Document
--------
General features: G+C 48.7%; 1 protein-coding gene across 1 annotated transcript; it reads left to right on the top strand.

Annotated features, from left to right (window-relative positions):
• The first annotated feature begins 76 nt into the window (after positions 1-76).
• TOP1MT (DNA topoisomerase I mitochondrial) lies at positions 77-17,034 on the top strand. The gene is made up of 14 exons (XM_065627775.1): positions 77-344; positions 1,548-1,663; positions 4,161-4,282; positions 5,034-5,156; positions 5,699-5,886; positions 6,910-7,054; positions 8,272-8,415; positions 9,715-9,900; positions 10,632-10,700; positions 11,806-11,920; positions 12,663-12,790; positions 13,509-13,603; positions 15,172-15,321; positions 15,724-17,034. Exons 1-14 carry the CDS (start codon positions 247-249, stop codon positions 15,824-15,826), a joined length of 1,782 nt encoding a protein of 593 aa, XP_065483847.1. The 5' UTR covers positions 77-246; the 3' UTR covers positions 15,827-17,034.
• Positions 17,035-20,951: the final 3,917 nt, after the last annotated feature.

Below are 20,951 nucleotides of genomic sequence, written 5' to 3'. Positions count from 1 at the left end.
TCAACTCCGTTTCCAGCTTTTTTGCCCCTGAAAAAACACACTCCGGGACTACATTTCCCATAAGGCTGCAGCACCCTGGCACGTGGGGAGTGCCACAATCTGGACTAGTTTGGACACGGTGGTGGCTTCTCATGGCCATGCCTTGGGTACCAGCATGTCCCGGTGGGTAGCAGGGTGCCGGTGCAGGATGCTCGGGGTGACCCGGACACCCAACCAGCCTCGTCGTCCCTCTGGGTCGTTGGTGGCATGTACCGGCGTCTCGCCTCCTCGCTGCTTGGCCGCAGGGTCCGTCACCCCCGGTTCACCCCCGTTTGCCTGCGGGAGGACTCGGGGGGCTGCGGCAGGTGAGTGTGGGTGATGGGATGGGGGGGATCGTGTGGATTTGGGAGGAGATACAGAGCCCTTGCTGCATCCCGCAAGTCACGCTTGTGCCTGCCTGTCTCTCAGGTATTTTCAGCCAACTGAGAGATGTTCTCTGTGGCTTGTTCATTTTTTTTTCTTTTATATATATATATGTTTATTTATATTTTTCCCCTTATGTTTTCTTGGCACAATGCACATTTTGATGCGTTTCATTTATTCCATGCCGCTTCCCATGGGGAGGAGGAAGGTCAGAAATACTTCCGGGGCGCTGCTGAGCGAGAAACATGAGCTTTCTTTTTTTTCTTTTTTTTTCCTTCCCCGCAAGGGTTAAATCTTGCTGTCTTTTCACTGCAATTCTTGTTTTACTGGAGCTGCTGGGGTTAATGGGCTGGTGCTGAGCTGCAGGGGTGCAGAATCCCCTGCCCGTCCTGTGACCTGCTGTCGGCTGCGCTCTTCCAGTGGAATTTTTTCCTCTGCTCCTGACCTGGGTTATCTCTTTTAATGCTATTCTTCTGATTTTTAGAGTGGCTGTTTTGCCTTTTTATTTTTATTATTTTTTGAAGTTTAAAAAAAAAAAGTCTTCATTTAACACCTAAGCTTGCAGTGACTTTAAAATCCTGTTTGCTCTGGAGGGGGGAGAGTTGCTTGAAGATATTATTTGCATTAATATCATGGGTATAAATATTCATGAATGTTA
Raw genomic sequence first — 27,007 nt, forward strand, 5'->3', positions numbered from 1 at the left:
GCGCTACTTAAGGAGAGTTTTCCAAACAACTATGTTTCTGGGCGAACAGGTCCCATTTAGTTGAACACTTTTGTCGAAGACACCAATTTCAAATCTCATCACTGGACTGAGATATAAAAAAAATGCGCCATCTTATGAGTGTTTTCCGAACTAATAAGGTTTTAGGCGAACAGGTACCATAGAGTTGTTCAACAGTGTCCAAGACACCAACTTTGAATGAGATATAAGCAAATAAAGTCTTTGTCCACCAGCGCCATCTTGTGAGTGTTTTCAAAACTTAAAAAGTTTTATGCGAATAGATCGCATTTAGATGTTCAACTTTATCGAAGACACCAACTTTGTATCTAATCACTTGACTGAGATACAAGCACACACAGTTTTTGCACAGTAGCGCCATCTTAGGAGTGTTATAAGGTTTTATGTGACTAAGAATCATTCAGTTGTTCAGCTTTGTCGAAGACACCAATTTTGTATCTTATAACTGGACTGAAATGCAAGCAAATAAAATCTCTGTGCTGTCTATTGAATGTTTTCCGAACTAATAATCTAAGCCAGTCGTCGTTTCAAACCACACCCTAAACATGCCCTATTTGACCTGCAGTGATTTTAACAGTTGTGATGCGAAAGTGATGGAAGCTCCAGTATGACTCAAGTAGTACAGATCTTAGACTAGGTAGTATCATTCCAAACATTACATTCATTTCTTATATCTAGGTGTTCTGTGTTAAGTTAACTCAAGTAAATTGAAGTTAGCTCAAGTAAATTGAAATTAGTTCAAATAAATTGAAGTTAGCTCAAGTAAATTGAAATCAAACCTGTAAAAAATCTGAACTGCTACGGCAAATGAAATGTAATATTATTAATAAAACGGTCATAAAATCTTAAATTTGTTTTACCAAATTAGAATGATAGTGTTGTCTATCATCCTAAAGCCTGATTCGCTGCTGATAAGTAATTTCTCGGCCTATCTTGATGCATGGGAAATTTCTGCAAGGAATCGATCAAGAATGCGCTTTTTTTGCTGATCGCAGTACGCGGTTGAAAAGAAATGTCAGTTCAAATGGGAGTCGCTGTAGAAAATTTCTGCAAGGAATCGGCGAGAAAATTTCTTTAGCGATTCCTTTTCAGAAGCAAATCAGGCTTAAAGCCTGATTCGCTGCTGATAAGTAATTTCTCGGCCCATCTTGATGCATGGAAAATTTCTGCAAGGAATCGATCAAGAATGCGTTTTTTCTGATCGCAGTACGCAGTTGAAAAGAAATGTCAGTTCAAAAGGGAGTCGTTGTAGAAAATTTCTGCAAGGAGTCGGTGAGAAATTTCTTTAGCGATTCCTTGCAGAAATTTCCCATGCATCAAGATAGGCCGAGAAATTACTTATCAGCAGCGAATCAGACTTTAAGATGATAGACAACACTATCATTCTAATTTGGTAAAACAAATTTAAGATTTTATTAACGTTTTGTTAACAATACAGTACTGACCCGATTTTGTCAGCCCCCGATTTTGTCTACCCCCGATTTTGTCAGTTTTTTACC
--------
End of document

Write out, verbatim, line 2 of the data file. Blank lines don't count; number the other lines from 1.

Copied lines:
Annotated features, from left to right (window-relative positions):